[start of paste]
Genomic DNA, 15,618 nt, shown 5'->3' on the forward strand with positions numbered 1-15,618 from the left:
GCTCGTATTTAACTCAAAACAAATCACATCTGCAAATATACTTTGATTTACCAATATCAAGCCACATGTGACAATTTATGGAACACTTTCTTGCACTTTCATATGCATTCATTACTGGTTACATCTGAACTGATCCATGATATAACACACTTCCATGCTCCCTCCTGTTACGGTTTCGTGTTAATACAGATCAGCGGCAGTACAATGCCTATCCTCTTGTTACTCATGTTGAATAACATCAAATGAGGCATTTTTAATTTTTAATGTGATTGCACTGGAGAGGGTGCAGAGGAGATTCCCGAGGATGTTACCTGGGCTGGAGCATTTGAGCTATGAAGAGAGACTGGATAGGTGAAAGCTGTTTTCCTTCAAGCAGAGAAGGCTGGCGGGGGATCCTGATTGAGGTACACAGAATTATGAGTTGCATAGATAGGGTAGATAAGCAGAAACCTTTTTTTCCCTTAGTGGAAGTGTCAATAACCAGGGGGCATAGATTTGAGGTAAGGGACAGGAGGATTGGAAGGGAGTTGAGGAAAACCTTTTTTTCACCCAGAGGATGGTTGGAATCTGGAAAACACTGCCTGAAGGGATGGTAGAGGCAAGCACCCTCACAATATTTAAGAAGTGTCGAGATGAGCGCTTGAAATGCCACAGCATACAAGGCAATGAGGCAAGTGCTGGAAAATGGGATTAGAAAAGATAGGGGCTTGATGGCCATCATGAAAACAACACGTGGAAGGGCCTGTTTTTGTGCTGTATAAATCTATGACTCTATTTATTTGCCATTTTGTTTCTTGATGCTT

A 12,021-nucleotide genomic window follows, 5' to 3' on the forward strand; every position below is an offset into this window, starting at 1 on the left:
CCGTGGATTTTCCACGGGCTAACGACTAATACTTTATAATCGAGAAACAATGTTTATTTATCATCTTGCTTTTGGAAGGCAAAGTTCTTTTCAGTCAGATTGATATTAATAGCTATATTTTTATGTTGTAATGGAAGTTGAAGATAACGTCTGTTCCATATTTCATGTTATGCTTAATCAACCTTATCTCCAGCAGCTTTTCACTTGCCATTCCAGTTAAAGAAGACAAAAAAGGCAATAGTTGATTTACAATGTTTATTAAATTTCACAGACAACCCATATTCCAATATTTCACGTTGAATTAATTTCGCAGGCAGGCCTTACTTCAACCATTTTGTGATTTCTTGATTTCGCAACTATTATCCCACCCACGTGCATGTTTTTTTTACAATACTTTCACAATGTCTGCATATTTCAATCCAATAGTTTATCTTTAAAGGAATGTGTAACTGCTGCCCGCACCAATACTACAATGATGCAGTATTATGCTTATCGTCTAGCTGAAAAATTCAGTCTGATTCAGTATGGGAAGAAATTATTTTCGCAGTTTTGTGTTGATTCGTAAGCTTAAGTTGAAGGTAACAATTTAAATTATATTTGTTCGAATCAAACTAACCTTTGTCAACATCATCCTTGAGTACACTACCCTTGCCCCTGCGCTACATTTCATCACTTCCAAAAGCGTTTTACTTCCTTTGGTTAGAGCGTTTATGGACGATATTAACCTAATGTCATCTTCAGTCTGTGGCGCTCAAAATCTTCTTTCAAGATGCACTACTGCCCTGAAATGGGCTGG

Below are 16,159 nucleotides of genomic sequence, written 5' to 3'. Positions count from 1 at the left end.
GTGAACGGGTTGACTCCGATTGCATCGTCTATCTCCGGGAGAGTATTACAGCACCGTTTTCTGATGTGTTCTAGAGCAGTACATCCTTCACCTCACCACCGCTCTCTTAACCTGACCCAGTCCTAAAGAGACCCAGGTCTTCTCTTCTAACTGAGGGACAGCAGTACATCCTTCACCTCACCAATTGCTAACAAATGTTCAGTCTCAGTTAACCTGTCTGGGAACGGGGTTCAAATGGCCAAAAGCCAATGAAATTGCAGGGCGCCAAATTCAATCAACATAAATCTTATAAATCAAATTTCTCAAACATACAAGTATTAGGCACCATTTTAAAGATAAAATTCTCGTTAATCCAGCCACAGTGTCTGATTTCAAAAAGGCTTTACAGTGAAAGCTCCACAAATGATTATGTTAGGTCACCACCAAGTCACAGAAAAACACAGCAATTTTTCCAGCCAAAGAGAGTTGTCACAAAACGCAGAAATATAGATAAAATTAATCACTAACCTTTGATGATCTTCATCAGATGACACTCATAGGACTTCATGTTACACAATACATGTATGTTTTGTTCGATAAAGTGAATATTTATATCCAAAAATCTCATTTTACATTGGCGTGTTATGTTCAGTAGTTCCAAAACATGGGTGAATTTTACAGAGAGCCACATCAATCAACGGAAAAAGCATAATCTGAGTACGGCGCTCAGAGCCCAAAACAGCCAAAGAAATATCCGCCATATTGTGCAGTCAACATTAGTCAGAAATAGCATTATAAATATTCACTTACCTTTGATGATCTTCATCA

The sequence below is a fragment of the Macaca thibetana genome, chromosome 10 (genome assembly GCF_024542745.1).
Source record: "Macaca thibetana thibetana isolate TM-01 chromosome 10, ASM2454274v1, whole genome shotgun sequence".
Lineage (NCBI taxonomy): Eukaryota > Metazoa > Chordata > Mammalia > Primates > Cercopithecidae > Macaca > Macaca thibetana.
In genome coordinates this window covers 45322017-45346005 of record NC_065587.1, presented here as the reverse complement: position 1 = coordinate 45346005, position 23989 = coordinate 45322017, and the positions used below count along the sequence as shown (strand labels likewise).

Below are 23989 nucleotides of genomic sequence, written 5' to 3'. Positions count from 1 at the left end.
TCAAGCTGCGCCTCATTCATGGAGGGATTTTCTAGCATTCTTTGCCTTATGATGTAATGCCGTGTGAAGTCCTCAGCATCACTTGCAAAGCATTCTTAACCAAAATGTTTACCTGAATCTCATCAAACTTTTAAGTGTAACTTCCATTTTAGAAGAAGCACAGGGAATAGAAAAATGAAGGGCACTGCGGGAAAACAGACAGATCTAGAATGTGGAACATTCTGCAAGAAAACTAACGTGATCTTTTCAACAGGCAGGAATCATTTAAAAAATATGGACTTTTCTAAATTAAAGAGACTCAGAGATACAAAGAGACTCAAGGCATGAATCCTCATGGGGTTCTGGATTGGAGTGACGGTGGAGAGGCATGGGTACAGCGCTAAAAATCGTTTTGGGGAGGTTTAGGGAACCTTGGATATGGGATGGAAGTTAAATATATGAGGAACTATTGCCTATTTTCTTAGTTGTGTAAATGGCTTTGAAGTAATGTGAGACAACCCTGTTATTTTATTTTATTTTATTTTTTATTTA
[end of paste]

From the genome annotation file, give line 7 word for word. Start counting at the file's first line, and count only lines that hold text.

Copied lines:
The sequence below is a fragment of the Macaca thibetana genome, chromosome 10 (genome assembly GCF_024542745.1).